Gregory Chatonsky’s Generative Narratives

Gregory Chatonsky is a French/Canadian artist who has created a significant body of net art. Here are a couple of pieces of his I found that still work and are compelling:

The Revolution Took Place in New York (2002)

The Revolution Took Place in New York is a fictional story generated in real time from an internet source. A text generator gives shape to an infinite novel bearing close resemblance to the work “Projet pour une révolution à New York” written by Robbe-Grillet in 1970: Ben Saïd walks on the streets of the American metropolis and plots something. Some words are associated to video fragments, others to sounds gleaned on the network and others are automatically translated into images using Google. The structured association of these heterogeneous elements generates a narrative flow simultaneous with the network flow.”

Each time I’ve opened this piece, it’s been different. What surprised and charmed me most about this piece was how the narrative made sense, often, and kept me interested in where it was going. That is very unusual indeed in generative works. I’m referring to the text itself. But, also, the way the text goes with the images was also, often, quite interesting.


Those That Will Die (2006)

“Experience Project, an emblematic web 2.0 site, enables anyone to anonymously narrate one’s intimate experience. “Those That Will Die” extracts some of these texts and automatically illustrates them thanks to certain keywords by using autoscopy videos found on Youtube and self-captures loaded from Flickr.”

Related to “The Revolution Took Place in New York” in that, again, Chatonsky is dealing with narrative and networked databases, both textual and image-based.

This work has quite a bit going for it in terms of the narrative it attempts concerning significant subjects in our lives.

It’s the only net art generative narrative I’ve encountered that reminded me of an experience I had in 1998 in Seattle, a little before the time of Google image search. My partner wanted to check out a store that sold shabby chic furniture, among other things. While she was looking at the furniture, I came across a large fruit bowl full of family photographs from the forties through the sixties. Mostly black and white. Americana family pictures. It seemed there were quite a few families. And the pictures were all jumbled together in a bowl that other people had looked through many times.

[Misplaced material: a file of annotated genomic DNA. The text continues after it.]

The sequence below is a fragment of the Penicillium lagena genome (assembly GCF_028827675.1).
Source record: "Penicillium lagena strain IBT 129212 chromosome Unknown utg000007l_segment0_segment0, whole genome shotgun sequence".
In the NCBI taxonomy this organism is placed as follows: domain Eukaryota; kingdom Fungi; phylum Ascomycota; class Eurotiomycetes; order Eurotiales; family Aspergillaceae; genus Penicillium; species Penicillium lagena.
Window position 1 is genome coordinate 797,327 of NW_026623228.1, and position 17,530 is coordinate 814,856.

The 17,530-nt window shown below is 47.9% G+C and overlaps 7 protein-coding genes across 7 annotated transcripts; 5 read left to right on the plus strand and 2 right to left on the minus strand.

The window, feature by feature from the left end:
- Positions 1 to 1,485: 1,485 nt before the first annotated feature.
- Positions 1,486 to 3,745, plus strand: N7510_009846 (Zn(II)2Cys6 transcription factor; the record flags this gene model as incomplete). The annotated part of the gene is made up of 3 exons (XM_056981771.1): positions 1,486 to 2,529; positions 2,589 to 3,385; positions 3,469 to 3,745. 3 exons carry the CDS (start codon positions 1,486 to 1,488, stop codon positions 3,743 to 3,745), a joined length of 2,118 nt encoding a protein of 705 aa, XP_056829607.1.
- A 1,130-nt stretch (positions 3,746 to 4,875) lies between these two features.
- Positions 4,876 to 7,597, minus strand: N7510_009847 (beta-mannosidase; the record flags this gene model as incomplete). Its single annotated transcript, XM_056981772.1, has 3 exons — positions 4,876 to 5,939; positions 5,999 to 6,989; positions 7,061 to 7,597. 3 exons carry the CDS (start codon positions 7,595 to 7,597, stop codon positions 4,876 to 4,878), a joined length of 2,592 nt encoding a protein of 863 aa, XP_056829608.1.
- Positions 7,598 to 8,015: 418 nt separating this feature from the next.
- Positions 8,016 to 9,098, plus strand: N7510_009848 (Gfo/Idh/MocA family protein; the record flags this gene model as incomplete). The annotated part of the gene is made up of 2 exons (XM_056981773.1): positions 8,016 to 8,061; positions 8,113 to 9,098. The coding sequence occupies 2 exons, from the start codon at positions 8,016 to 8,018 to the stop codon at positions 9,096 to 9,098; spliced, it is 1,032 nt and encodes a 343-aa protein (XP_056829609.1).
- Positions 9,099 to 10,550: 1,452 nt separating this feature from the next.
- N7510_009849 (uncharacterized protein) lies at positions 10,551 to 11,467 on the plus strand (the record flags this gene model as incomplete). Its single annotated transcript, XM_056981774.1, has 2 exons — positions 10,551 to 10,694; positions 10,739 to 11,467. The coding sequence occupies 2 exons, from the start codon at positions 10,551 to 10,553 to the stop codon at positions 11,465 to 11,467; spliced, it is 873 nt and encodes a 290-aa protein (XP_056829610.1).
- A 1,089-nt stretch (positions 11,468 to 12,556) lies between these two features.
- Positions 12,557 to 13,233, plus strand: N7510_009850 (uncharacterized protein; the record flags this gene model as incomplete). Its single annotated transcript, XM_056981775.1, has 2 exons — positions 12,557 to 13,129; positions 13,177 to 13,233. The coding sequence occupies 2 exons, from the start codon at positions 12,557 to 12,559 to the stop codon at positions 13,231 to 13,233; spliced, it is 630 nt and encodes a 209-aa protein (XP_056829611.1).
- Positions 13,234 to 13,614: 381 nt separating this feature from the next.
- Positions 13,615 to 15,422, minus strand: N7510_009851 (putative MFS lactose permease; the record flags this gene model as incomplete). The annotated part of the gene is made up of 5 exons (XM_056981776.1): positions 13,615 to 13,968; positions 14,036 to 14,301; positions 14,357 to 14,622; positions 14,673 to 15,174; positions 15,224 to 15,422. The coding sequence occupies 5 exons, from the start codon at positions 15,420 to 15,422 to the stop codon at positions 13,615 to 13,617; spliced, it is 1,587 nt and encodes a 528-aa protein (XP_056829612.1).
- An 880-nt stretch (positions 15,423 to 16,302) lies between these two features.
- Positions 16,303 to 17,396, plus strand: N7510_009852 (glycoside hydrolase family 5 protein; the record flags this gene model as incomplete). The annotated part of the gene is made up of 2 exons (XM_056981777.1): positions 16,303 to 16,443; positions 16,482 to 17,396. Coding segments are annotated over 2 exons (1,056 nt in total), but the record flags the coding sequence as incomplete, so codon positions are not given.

I thought it odd that such family pictures were for sale in used furniture (and used other things) store. They were the sort of family pictures that one wouldn’t give up easily. Not because they were great photographs or anything. Just that they were family pictures, and most people wouldn’t want to part with them.

I asked the shopkeeper whose photos these were. He said he didn’t know. Many peoples’. Why would people sell them or get rid of family pictures, I asked him. Various circumstances, he said. Death, perhaps, being the main one. But also, multiple copies. Or a desire to jettison some particular history. Who can imagine all the circumstances under which such things begin to float? I asked him why people would want to buy them. He said “To have a family.”

I couldn’t decide which was more disturbing: the aged family photos floating in the fruit bowl or his answers.

Chatonsky’s generative narrative is very interesting in its attempt to deal, in some way, with significant subjects in our lives via the vast fruit bowl of Google image search databases.

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